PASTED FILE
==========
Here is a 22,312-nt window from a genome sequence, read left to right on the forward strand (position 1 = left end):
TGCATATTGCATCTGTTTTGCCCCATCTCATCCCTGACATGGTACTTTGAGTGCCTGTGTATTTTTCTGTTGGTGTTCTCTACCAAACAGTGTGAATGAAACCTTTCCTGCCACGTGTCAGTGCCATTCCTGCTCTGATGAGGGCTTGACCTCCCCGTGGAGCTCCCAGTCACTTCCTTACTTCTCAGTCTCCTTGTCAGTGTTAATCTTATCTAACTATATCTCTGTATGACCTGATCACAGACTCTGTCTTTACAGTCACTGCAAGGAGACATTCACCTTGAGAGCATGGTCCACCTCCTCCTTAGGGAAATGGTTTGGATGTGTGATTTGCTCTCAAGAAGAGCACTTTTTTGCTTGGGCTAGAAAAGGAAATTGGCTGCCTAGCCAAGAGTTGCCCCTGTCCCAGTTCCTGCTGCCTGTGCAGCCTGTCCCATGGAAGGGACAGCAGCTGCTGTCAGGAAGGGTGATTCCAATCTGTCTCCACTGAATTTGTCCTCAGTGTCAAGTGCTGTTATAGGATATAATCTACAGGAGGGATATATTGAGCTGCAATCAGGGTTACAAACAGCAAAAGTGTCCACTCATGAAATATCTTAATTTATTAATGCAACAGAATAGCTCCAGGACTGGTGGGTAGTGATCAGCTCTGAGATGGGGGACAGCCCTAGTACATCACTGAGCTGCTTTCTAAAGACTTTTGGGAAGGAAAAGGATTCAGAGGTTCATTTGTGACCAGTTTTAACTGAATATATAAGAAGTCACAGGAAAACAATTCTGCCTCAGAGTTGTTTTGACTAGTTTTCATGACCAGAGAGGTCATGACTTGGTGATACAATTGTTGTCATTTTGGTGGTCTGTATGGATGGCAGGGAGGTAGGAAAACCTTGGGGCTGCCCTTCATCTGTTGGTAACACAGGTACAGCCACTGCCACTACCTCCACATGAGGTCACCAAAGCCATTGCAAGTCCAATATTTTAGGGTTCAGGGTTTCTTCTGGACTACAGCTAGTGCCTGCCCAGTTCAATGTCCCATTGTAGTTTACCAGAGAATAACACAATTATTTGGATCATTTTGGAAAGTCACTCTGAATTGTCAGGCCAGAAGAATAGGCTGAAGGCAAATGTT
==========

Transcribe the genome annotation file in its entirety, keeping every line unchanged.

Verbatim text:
Here is a 22,312-nt window from a genome sequence, read left to right on the forward strand (position 1 = left end):
TGCATATTGCATCTGTTTTGCCCCATCTCATCCCTGACATGGTACTTTGAGTGCCTGTGTATTTTTCTGTTGGTGTTCTCTACCAAACAGTGTGAATGAAACCTTTCCTGCCACGTGTCAGTGCCATTCCTGCTCTGATGAGGGCTTGACCTCCCCGTGGAGCTCCCAGTCACTTCCTTACTTCTCAGTCTCCTTGTCAGTGTTAATCTTATCTAACTATATCTCTGTATGACCTGATCACAGACTCTGTCTTTACAGTCACTGCAAGGAGACATTCACCTTGAGAGCATGGTCCACCTCCTCCTTAGGGAAATGGTTTGGATGTGTGATTTGCTCTCAAGAAGAGCACTTTTTTGCTTGGGCTAGAAAAGGAAATTGGCTGCCTAGCCAAGAGTTGCCCCTGTCCCAGTTCCTGCTGCCTGTGCAGCCTGTCCCATGGAAGGGACAGCAGCTGCTGTCAGGAAGGGTGATTCCAATCTGTCTCCACTGAATTTGTCCTCAGTGTCAAGTGCTGTTATAGGATATAATCTACAGGAGGGATATATTGAGCTGCAATCAGGGTTACAAACAGCAAAAGTGTCCACTCATGAAATATCTTAATTTATTAATGCAACAGAATAGCTCCAGGACTGGTGGGTAGTGATCAGCTCTGAGATGGGGGACAGCCCTAGTACATCACTGAGCTGCTTTCTAAAGACTTTTGGGAAGGAAAAGGATTCAGAGGTTCATTTGTGACCAGTTTTAACTGAATATATAAGAAGTCACAGGAAAACAATTCTGCCTCAGAGTTGTTTTGACTAGTTTTCATGACCAGAGAGGTCATGACTTGGTGATACAATTGTTGTCATTTTGGTGGTCTGTATGGATGGCAGGGAGGTAGGAAAACCTTGGGGCTGCCCTTCATCTGTTGGTAACACAGGTACAGCCACTGCCACTACCTCCACATGAGGTCACCAAAGCCATTGCAAGTCCAATATTTTAGGGTTCAGGGTTTCTTCTGGACTACAGCTAGTGCCTGCCCAGTTCAATGTCCCATTGTAGTTTACCAGAGAATAACACAATTATTTGGATCATTTTGGAAAGTCACTCTGAATTGTCAGGCCAGAAGAATAGGCTGAAGGCAAATGTT